- Solo practice: The largest advantage of opening a solo practice is the ability to have complete control over how the business operates. On the other hand, you are also responsible for all tasks and will most likely have greater startup costs and longer work hours.
- Group practice: Unlike solo practice, opening a group practice will mean you share both control and responsibility with the other medical professionals. Whilst this means you won’t be able to make decisions on your own, it will also likely reduce startup costs and work hours.
- Hospital-owned: Working within a hospital-owned business will eliminate many of the risks that come with opening your own practice. On the other hand, you will be an employee and therefore subjected to employee constraints, including a fixed schedule and minimal responsibility.
- Federally qualified health centers: Federally qualified health centers have similar advantages and disadvantages to working in a hospital-owned business. Given resource allocations, you might experience some caps on working capital, which could impact reimbursement and payment.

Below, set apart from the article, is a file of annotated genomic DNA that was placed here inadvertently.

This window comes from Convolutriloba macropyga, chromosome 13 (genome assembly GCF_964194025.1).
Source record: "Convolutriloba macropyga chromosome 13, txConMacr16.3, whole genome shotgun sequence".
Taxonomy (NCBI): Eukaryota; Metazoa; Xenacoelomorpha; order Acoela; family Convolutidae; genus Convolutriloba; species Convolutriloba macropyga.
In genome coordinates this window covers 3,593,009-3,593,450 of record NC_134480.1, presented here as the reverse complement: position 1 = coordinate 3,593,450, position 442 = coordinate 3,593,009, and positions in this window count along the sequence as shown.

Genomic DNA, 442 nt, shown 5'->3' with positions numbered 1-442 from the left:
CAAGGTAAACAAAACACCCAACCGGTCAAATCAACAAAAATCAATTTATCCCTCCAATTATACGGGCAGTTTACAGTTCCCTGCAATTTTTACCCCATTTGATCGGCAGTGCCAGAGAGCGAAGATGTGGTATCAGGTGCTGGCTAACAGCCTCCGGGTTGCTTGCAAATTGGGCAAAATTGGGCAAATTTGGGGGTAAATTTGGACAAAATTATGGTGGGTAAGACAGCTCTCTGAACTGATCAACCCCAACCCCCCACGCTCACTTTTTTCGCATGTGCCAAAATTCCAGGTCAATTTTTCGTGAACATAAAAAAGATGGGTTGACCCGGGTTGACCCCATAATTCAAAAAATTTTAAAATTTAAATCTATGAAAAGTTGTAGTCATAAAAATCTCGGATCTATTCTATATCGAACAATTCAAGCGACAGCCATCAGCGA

- Academic health center: Once again, opening an academic health center will have similar consequences to working for a hospital-owned business. However, it will differ from federally qualified health centers as you won’t experience many caps on working capital.
Consider doing some market research
Just like starting any type of business, opening a healthcare practice entails doing research on the current market. What type of consumers are you trying to attract? What is the current competition like? Is the industry expanding? Is now a good time to start a private practice? Answering these questions will give you a greater sense of what the best options for a new business are.
Make a marketing plan
The only way your business will be successful is if you are attracting clients, and the best way to do this is through marketing. Allocate some of your budgets to marketing schemes, and brainstorm ways you can widen your clientele.
Make a financial plan
Making a thorough plan of your finances will not only help you get a loan but will be indicative of when you can expect to make a profit. Some businesses choose to hire a financial planner, which is a particularly useful idea if you are not overly familiar with the costs involved in starting a business. Essentially, your financial plan needs to include details regarding:
- Costs (Direct and indirect costs)
- Fixed Assets
- Financing requirements
Step 2: Purchasing equipment and staffing your practice
Electronic health record system